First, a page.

The Daily Dose • Thursday, June 10, 2021
Psychedelic Neuroscience: Mechanisms and Medicine
Psychedelic neuroscience is a rapidly evolving field spanning the translational spectrum, from molecular pharmacology through pragmatic clinical trials. In this “International Science Symposium: Psychedelic Neuroscience,” held on May 15 at the IARS 2021 Annual Meeting, world experts shared original data on the mechanisms of psychedelics and explored some of their applications in anesthesiology.
George Mashour, MD, PhD, from University of Michigan, launched the symposium with a brief introduction to the field of psychedelic neuroscience and its relation to anesthesiology through the study of consciousness and overlapping pharmacology.
Boris Heifets, MD, PhD, from Stanford University, started with a principle that unifies diverse psychedelics in medicine: their onset is rapid, yet their effects can last weeks, months or even years after the molecules themselves have been eliminated from the body. Despite this unity, psychedelics exhibit a wide range of biological mechanisms which Dr. Heifets posits are essential to decipher if we are to optimize their clinical use. To this end, his group demonstrated that the prosocial and abuse effects of MDMA operate through parallel independent circuits, suggesting that it may be possible to leverage the therapeutic effects of this drug in the absence of abuse potential. In another mechanistic study, they revealed that the antidepressant effects of ketamine can be reversed with naltrexone in mice, pointing to a role for the opioid system in modulating ketamine’s lasting effects on mood, in addition to its traditional MDMA antagonism. Turning his attention towards humans, Dr. Heifets is now investigating if the psychedelic “trip” is in fact needed to reap the lasting psychological effects of ketamine: an ongoing clinical trial is tracking the antidepressant effects of ketamine when given during general anesthesia, a state which effectively prevents patients from experiencing the acute psychedelic effects of ketamine but may spare its long-term benefits.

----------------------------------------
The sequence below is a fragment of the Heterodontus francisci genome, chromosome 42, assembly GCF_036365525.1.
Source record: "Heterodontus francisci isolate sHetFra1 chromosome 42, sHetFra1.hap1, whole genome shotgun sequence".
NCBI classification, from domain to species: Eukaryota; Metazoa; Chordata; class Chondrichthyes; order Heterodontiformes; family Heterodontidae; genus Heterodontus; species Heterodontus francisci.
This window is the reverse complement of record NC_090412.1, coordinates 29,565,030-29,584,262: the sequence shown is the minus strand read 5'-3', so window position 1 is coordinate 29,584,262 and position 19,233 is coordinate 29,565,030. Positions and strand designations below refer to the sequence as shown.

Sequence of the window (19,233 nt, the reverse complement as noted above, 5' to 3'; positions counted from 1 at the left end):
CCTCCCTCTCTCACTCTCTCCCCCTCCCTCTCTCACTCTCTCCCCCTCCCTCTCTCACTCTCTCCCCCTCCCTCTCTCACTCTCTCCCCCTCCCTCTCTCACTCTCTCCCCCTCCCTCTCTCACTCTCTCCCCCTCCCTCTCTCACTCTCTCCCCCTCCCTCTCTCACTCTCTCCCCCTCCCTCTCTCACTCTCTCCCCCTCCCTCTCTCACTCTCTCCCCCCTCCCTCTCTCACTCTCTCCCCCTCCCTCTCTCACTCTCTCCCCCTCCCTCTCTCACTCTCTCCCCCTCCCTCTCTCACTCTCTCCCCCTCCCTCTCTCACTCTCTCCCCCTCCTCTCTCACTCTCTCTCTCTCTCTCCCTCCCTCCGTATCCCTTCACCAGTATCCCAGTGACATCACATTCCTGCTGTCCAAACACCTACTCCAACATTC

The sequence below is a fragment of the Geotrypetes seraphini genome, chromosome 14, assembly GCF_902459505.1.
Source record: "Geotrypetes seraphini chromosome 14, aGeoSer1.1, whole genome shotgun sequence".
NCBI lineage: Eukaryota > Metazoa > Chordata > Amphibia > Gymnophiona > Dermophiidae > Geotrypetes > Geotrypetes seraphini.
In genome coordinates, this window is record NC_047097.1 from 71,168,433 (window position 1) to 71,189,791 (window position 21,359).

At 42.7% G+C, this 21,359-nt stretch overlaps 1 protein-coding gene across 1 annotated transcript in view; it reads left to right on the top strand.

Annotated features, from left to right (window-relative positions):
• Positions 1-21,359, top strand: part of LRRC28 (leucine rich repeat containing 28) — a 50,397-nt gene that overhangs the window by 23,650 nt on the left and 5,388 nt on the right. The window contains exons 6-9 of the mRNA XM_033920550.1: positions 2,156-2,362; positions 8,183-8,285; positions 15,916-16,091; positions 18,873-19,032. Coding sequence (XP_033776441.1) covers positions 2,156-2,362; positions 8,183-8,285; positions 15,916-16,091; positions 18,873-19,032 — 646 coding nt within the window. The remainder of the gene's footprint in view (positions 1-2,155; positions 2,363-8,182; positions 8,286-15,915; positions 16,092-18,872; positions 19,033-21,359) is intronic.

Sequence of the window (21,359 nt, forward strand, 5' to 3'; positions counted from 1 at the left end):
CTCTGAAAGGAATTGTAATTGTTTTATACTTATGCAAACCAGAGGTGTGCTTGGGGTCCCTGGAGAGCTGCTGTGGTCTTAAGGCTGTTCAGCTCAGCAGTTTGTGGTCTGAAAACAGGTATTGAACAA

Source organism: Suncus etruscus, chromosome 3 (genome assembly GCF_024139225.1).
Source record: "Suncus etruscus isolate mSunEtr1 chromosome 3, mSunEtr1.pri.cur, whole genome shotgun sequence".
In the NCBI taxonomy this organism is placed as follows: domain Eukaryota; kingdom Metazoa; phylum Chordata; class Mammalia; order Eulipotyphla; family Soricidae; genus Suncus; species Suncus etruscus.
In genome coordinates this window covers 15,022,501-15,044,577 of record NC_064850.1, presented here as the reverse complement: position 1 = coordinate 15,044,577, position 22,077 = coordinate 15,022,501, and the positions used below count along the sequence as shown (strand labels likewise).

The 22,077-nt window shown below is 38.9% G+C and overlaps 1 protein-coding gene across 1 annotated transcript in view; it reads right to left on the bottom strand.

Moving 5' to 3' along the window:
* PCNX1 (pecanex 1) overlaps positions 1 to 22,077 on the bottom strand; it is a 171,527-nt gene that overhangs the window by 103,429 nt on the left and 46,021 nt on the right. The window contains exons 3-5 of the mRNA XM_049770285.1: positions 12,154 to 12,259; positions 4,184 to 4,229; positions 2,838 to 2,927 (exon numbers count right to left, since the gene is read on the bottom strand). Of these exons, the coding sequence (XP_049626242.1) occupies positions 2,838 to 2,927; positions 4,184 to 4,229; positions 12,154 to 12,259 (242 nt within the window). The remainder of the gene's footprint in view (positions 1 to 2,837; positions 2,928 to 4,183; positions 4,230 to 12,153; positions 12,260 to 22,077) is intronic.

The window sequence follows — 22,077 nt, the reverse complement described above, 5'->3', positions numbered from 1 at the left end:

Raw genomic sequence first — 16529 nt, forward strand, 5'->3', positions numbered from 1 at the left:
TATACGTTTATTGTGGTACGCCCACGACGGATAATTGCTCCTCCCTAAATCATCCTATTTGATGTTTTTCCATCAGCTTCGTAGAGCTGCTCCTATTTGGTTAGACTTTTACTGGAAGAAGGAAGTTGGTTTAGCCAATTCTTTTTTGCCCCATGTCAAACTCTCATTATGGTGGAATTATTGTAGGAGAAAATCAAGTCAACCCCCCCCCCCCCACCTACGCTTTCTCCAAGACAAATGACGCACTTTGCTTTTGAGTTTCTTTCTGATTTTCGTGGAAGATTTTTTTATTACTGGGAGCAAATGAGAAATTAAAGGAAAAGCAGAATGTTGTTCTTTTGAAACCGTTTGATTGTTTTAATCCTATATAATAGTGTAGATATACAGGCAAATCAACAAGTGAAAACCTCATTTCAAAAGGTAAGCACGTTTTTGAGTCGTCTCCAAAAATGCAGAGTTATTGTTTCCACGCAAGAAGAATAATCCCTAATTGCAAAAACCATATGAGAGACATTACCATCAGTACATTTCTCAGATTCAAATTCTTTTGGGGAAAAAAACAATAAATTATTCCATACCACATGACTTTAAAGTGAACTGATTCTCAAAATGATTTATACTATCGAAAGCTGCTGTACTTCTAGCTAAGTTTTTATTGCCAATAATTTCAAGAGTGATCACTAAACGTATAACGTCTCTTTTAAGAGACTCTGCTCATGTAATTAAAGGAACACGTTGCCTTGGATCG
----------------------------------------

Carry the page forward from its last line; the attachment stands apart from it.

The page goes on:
Robin Carhart Harris, MD, from Imperial College London, and Katrin Preller, PhD, from Yale School of Medicine, built on Dr. Heifet’s discussion on the neuromechanisms of psychedelics by exploring data specific to the serotonergic system, with an emphasis on the serotonin 2A receptor (5-HT2AR). This widely distributed receptor has been widely studied in the settings of neuroplasticity, brain development, learning and psychological flexibility. In a natural setting, chronic stress primes the serotonergic system and acute stress induces the release of serotonin, leading to neuroplastic modifications and behavioral adaptability, key features in biological evolution. By agonizing 5-HT2AR, psilocybin and LSD may in fact hijack this natural system and enable their users to free themselves from habits of the mind causing a range of psychiatric disorders. This hypothesis is supported by data showing complete blockade of the reported effects of these drugs when coadministered with ketanserin, a 5-HT2AR antagonist. Ketanserin also blocks the increased functional connectivity observed between areas of high 5-HT2AR gene expression caused by psychedelics, adding a converging line of evidence for serotonergic mechanisms.
Psychedelic neuroscience is a rapidly evolving field spanning the translational spectrum, from molecular pharmacology through pragmatic clinical trials. As anesthesiologists, we can expect to care for an increasing number of patients consuming psychedelics and may one day leverage these drugs in our own armamentarium to improve our patients’ health well beyond the perioperative period.